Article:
7. Grand Mother

    my prediction —– when we can no longer pay our debt to the Chinese, we will— GIVE— them all the federal land in the west as payment in full.

  8. doris lehman

    is it my imagination that those states with the higher percent of land owned by the government also has the higher costs of living? I could really give a rat’s Ass about an extinct grouse. I’m more concerned with the near extinction of people with common sense and morals.

  9. D P

    But, you have to understand, the “Feds” have to “OWN” huge tracts of land for two purposes. 1st, they want West of the Rockies because…check “fallout patterns.” They are scared.. Secondly, as long as the liberal socialist democrats are going to keep raising the debt ceiling and keep borrowing from the Chinese, they need some “collateral” to promise the Chinese lenders. Think on those two remarks for awhile.

  10. Kevin Hubbard

    The idea that this started over the desert tortoise is a sham. The desert tortoise rescue (federally funded) in Las Vegas (also in Clark County) is currently killing them. This was a land grab pushed by Harry (communist) Reid so his Chinese buddies could build a solar farm there.

  11. Thanks for your speaking up and sharing!

  12. Thank you and wholeheartedly agree!!

  13. The two biggest threats to Sage Grouse are wildfires and predators. The BLM has done NOTHING to address and/or ameliorate these issues. Instead, they want to put the burden on ranchers to remove cattle and create Sage Grouse habitat. Not only unfair, but deceitful on the part of our government. The EA doesn’t address the real concerns and problems. If you don’t believe me, just read it!

  14. Jay Monroe

    The most upsetting things about the Cliven Bundy situation is that he’s a complete racist but everyone from you on up to FOX news has been treating him like a hero! At least FOX news distanced themselves after he was caught saying ‘the Negro’ was better off picking cotton as a slave. Yet your post praising Cliven Bundy still stands without any attempt to distance yourself from these deplorable views.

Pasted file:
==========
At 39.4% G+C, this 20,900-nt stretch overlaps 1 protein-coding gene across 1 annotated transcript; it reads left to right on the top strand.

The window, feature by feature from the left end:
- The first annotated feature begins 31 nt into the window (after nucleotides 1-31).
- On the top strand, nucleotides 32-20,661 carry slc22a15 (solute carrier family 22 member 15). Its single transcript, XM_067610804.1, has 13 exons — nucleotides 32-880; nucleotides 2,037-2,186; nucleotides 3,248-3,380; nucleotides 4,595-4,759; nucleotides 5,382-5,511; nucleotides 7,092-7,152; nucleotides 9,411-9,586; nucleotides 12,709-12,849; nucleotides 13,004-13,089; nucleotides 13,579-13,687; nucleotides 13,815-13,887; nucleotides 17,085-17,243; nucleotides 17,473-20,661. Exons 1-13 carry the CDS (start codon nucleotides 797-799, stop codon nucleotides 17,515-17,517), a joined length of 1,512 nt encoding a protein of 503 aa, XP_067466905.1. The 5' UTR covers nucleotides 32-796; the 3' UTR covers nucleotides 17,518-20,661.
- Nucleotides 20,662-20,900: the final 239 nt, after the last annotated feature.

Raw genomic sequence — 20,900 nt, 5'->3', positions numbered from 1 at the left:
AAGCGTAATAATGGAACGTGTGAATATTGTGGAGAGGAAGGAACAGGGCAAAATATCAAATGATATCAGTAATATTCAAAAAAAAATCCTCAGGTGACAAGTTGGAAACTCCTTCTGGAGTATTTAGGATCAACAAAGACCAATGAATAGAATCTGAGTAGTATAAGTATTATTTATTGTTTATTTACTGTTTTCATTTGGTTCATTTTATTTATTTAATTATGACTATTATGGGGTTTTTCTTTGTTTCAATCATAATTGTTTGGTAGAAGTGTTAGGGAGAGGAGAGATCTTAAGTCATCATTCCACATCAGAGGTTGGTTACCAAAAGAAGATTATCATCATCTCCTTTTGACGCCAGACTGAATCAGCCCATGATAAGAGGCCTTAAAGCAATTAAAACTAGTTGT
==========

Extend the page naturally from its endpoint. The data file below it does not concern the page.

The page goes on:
But since you’ve chosen to taken on the mantle of ‘states rights’ to criticize ‘overreaching federal government,’ (but not GMO’s right? the feds have that one managed perfectly of course) its worth it to remember that ‘states rights’ was the rallying cry of the southern slave holders against ‘northern aggression.’ So, are you really all that surprised a frothing anti-federal zealot like Bundy is also an actual racist, or are you just surprised he would say out loud what far too many anti-federal government wingnuts probably still think?

    And if you are so concerned about too much federal land ownership, why are you singing the praises of the latest right wing nutjob celebrity instead of arguing that the US govt. should finally honor its broken treaties with various indigenous tribes in the west who much of that land was stolen from? Under what jurisdiction did the federal government starting handing out railroad land grants, homesteads, back in the 1870s?

    • oregongreen

      I don’t think my post was praising Mr. Bundy. If I was praising anything it was the attention it was bringing to issues that plague a majority of ranchers in the West.

      As for state’s rights vs federal there are certain situations where the feds can handle it better such as our food supply and food safety standards and situations he states can handle better like land-use and environmental regulations. However ideally it would be nice if the federal government and state governments could coordinate together on how to go about it all.